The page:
Declared my major and Ma ain't happy
It all started when my mom called my name, interrupting my contemplation of whether spaghetti or filet medallions would be my entree of choice that evening. “This is Rachel,” my mom told me, nodding at the brunette across the table that looked around my age, “and she’s entering her sophomore year in college too!”
Out of a sense of obligation, I started questioning the girl about her college, major, etc., only to feel the familiar fission of unease run down my spine when Rachel mentioned that she was majoring in health care management. Uh-oh, I thought, here we go again. Immediately, my mom jumped into the conversation, congratulating the young woman on majoring in something so practical and useful and in a growing field at that. As she continued to gush over the wonderful career choice Rachel had made, I settled back into my seat and, spotting the familiar glint in my mom’s eyes, sighed and prepared myself for another skirmish.
My first column last year was on a topic I was intimately familiar with, even as a freshman. Coming from a family in which both my mom and dad had graduated with practical, “employable” degrees (business and accounting, respectively), the fact that I was planning on pursuing a liberal arts degree from the get-go caused many an argument between my mom and me. Now, in my sophomore year at Princeton, a new dimension has been added to the discussion — my decision to be a comparative literature major.
While for some people choosing a major is an agonizing decision filled with multiple “changed-my-mind”s, for me, it was more a realization that I had known what I wanted to do all along. In retrospect, I had really been leaning towards comparative literature for quite some time. My mom, however, was still hoping in her heart of hearts for a last-minute change to something practical like electrical engineering or operations research and financial engineering. She was not exactly thrilled. Not only had I decided upon a liberal arts degree, but the most common response to the major I had chosen was not “How interesting!” or “Good for you!” but “Um, what’s that?”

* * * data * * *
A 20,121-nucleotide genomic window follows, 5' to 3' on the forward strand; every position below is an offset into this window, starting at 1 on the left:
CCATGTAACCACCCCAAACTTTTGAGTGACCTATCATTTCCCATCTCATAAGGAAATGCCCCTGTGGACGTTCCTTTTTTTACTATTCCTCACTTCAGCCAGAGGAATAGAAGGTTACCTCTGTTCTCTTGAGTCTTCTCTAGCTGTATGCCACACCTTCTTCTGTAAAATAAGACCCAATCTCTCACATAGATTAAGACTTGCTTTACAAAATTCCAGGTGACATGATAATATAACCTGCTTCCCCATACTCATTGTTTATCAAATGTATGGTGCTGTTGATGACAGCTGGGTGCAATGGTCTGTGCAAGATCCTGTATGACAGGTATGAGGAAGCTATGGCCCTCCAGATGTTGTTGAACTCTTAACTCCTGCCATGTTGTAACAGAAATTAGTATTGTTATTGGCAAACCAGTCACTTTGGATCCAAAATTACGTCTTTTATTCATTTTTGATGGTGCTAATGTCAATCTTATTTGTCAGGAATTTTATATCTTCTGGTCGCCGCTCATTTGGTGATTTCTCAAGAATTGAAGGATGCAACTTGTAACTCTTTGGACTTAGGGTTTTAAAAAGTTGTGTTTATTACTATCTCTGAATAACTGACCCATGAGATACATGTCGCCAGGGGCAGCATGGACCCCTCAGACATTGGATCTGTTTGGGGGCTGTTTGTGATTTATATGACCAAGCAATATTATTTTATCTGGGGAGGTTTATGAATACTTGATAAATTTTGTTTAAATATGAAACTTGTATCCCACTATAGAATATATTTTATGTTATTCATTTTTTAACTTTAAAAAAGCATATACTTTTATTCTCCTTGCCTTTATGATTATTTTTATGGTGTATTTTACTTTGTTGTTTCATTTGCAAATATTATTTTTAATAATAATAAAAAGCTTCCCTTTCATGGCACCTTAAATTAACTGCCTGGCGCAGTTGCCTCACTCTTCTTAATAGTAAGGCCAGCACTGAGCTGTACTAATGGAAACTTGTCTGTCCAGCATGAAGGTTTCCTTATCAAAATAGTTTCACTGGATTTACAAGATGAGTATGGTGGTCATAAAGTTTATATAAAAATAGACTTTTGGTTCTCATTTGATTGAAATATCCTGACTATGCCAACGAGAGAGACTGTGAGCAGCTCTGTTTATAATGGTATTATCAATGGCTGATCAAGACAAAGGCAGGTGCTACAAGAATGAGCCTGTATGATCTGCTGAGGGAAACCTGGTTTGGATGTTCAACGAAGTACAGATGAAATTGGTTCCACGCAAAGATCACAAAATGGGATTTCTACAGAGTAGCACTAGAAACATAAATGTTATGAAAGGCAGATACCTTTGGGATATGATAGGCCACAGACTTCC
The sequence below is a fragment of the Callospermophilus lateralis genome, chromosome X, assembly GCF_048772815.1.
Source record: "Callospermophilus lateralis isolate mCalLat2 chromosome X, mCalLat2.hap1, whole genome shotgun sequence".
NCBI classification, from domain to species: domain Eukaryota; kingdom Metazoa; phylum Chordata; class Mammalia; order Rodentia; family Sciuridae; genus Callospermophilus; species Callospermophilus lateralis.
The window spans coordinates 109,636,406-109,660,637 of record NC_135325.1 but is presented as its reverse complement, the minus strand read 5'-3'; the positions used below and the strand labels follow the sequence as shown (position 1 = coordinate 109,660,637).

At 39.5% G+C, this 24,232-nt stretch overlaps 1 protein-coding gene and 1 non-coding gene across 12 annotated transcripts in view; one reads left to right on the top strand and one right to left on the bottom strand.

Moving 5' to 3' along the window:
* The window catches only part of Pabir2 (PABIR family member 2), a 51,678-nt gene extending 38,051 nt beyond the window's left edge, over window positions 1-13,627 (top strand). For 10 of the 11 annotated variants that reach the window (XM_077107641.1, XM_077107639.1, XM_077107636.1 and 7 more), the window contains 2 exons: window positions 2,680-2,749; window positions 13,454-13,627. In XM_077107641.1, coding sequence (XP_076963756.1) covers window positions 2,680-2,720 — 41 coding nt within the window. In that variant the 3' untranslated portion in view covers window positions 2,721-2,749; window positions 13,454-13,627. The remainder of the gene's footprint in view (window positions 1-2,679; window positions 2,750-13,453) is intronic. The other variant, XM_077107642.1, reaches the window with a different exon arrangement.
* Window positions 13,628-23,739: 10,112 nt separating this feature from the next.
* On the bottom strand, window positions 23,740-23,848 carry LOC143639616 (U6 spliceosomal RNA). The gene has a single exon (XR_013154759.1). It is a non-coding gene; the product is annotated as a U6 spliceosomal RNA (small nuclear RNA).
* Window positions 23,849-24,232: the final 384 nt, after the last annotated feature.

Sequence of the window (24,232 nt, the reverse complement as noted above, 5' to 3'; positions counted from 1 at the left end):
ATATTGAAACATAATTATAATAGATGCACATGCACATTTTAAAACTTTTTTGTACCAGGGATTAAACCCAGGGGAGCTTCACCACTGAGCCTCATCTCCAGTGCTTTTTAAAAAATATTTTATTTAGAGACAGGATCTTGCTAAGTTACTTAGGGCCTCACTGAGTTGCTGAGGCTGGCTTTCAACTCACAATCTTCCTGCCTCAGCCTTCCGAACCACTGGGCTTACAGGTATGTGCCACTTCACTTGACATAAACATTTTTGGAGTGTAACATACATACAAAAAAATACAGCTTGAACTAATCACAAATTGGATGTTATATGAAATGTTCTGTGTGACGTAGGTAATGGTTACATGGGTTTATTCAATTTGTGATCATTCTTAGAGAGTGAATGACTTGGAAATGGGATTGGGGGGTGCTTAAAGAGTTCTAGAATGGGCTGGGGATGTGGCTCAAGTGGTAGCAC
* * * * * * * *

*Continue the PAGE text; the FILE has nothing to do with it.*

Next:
My mom now wavers between accepting my choice wholeheartedly and getting in snits and snidely remarking that half the homeless people in New York City were probably comparative literature majors at Princeton. I can understand her trepidation, as comparative literature is a pretty esoteric major, even at Princeton. The way my mom sees it, compared to Rachel, my future is awfully uncertain. She is going into health care management, a booming field that will allow her to get a job anywhere in the country, while I have no defined field to go into, nor do I have a list of concrete facts and concepts I will have learned by completing my major.
I know that I am not the only Princeton student who has gone against the advice (or outright directive) of their parents in choosing a major. A lot of parents feel that they know what academic direction and major their child should choose. Obviously, most college students don’t really appreciate the interference, and this often results in the situation that has developed between my mom and me: a lot of tension, some arguments and a never-ending debate. However, I find myself rather fortunate in that regard, for though my mom doesn’t wholeheartedly support my choice of major, snide remarks withstanding, she has a pretty good attitude about it half the time. Personally, though, I think that however far my mom comes in accepting my choice of a liberal arts degree with a comparative literature major, the debate between us will not end anytime soon.
Kelsey Zimmerman is a sophomore from Glen Allen, Va. She can be reached at firstname.lastname@example.org.